As we rise is frequency to 63 Hz (Figures 6a and 6b), the wavelength is cut in half. The displacement (1 m) is still the same but the phase shift is now 64 degrees per element. By the fourth element we’ve reached 192 degrees of phase shift. The first and fourth elements are in full conflict.

Figure 6a.

Figure 6b.

The result can be seen in the squeezing of the sides in favor of up and down. where all four elements are 100 percent in phase. As we move around the circle (from the top) we can see the lines gradually moving apart. This coincides with the gradual loss of level as we move to the sides.

Next up is 125 Hz (Figures 7a and 7b). Once again the wavelengths shrink in half. Now we find ourselves with the four loudspeakers lapping each other on the sides and spreading out evenly in the corners. The full laps create addition on the sides – mixed with the loudspeakers that are not in phase – creating a push/pull situation. This is how side lobes are built. On the diagonals we see the deepest cancellations, due to four evenly spread arrivals.

Figure 7a.

Figure 7b.

With Delay
Now let’s add delay to the array. What happens is that part of the cycle elapses inside the electronics (the delay) and this means that the cycle completes its first turn at a shorter distance from the loudspeaker. From then on it turns again at the normal distance relative to its wavelength.

In our first look (Figures 8a and 8b) we will see 31 Hz. The four loudspeakers all arrive in phase at the right side (in front of the loudspeakers). Each travels a different distance, but each has a different electronic head start. The result is that they all finish their first lap at the same spot and then go forward from there.

Figure 8a.

Figure 8b.

On the back side, the electronic head start still applies – but the physical head start is reversed. The result now is that the phase responses fall more quickly apart, such that loudspeakers A and D are 197 degrees apart. Big time cancellation.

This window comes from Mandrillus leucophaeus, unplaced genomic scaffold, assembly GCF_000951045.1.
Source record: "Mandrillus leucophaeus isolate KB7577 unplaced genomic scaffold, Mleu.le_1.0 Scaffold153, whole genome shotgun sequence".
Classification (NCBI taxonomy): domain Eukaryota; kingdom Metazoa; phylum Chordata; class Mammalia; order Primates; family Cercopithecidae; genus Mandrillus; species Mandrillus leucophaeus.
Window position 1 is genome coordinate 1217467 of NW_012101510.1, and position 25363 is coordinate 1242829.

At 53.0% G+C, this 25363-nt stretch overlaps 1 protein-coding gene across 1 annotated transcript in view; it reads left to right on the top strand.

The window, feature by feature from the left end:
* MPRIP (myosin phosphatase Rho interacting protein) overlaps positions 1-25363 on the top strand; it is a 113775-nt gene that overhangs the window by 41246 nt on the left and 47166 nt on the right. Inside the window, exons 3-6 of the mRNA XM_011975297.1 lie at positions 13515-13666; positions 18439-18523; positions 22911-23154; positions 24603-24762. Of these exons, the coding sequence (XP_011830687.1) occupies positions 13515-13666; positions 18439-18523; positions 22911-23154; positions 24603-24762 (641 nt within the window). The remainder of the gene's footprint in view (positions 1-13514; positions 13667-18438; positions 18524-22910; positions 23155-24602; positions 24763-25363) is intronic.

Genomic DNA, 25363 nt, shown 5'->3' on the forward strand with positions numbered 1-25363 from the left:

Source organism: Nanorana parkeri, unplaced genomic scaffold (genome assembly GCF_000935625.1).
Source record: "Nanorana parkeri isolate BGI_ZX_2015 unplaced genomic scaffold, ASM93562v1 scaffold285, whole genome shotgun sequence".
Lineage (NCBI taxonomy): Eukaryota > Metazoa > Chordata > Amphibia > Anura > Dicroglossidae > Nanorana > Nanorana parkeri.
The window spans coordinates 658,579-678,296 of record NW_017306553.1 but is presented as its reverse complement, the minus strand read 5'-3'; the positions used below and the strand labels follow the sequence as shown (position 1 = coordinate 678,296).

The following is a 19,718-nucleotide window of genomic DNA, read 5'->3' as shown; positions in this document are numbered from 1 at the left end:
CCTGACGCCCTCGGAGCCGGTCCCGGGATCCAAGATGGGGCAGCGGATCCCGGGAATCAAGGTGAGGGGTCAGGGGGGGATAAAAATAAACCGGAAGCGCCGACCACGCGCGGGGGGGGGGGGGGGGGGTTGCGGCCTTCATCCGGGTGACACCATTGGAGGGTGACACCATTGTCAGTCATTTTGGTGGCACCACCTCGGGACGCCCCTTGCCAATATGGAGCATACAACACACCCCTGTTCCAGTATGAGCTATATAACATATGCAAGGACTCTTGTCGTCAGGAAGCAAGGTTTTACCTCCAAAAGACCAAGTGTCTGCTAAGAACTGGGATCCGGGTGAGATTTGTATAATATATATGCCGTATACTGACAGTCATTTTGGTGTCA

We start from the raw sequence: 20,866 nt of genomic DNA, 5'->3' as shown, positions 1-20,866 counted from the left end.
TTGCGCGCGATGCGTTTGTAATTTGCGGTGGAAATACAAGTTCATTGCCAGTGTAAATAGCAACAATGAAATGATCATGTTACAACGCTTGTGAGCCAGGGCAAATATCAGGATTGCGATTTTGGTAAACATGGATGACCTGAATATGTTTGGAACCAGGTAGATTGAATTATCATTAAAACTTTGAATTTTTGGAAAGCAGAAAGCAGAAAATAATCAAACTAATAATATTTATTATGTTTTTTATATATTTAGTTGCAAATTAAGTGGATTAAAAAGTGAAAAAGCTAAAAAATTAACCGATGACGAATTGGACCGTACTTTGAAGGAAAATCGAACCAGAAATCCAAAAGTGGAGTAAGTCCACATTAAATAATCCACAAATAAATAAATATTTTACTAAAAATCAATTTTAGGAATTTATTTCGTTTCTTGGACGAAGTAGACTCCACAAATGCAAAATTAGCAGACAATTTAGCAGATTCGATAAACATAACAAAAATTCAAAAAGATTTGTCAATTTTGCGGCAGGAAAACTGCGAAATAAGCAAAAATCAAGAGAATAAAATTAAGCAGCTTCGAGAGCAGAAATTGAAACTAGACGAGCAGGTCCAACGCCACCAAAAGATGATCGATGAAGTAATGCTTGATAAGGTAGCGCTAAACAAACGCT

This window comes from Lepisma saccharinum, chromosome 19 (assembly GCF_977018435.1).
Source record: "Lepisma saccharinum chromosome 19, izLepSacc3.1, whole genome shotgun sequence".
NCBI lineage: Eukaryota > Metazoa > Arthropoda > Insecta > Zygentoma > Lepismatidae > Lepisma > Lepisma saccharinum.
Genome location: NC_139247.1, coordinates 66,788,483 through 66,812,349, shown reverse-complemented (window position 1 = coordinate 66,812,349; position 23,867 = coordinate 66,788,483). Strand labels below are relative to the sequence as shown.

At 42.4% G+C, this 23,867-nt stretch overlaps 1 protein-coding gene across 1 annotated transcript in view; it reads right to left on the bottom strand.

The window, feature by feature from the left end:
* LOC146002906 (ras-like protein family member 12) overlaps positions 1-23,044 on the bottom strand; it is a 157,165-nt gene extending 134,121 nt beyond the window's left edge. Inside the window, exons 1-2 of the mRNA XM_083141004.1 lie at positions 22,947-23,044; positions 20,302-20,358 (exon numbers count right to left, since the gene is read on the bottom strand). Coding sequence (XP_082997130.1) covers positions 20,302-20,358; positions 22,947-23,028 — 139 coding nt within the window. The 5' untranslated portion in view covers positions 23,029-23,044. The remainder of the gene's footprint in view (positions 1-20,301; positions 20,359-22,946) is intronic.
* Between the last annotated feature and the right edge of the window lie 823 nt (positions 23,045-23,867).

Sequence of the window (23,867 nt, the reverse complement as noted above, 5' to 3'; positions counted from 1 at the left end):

Figures 9a and 9b show 63 Hz. The same thing happens in front, but now the back side is spread by more than a full lap. The sides (top and bottom of the screen) gradually fall apart as we move from front to back, creating the incremental steering that concentrated energy forward and rejects it rearward. The mechanism is laid bare here – where the lines converge is where we see the energy, and where they spread we see blue.

Figure 9a.

Figure 9b.

By the time we reach 125 Hz (Figures 10a and 10b), we’re turning multiple laps on the back side and even on the sides (hence the side lobes). There’s also a small component of directionality of the loudspeakers here.

Figure 10a.

Figure 10b.

Hopefully this graphics-based presentation helps clarify some of the mysteries of the end fire sub array.

Bob McCarthy has been designing and tuning sound systems for over 30 years. His book Sound Systems: Design and Optimization is available at Focal Press (www.focalpress.com). He lives in NYC and is the director of system optimization for Meyer Sound.


About Bob

Bob McCarthy
Bob McCarthy

Director of System Optimization, Meyer Sound
 
Bob has been designing and tuning sound systems for over 30 years. The third edition of his book Sound Systems: Design and Optimization is available from Focal Press. He lives in NYC and is the director of system optimization for Meyer Sound.

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Andy B says

Can this technique be used with any type of subwoofer?

Michael Lawrence says

@Andy B:
Subwoofer elements of different physical dimensions will require different delay times. The sound from the boxes in the back has to literally wrap around the boxes in front of it, so the delay simply based on spacing would be close, but not optimal. The optimal delay times for each element in the array would vary based on what type of subwoofer is used.
But the underlying concept is the same, yes.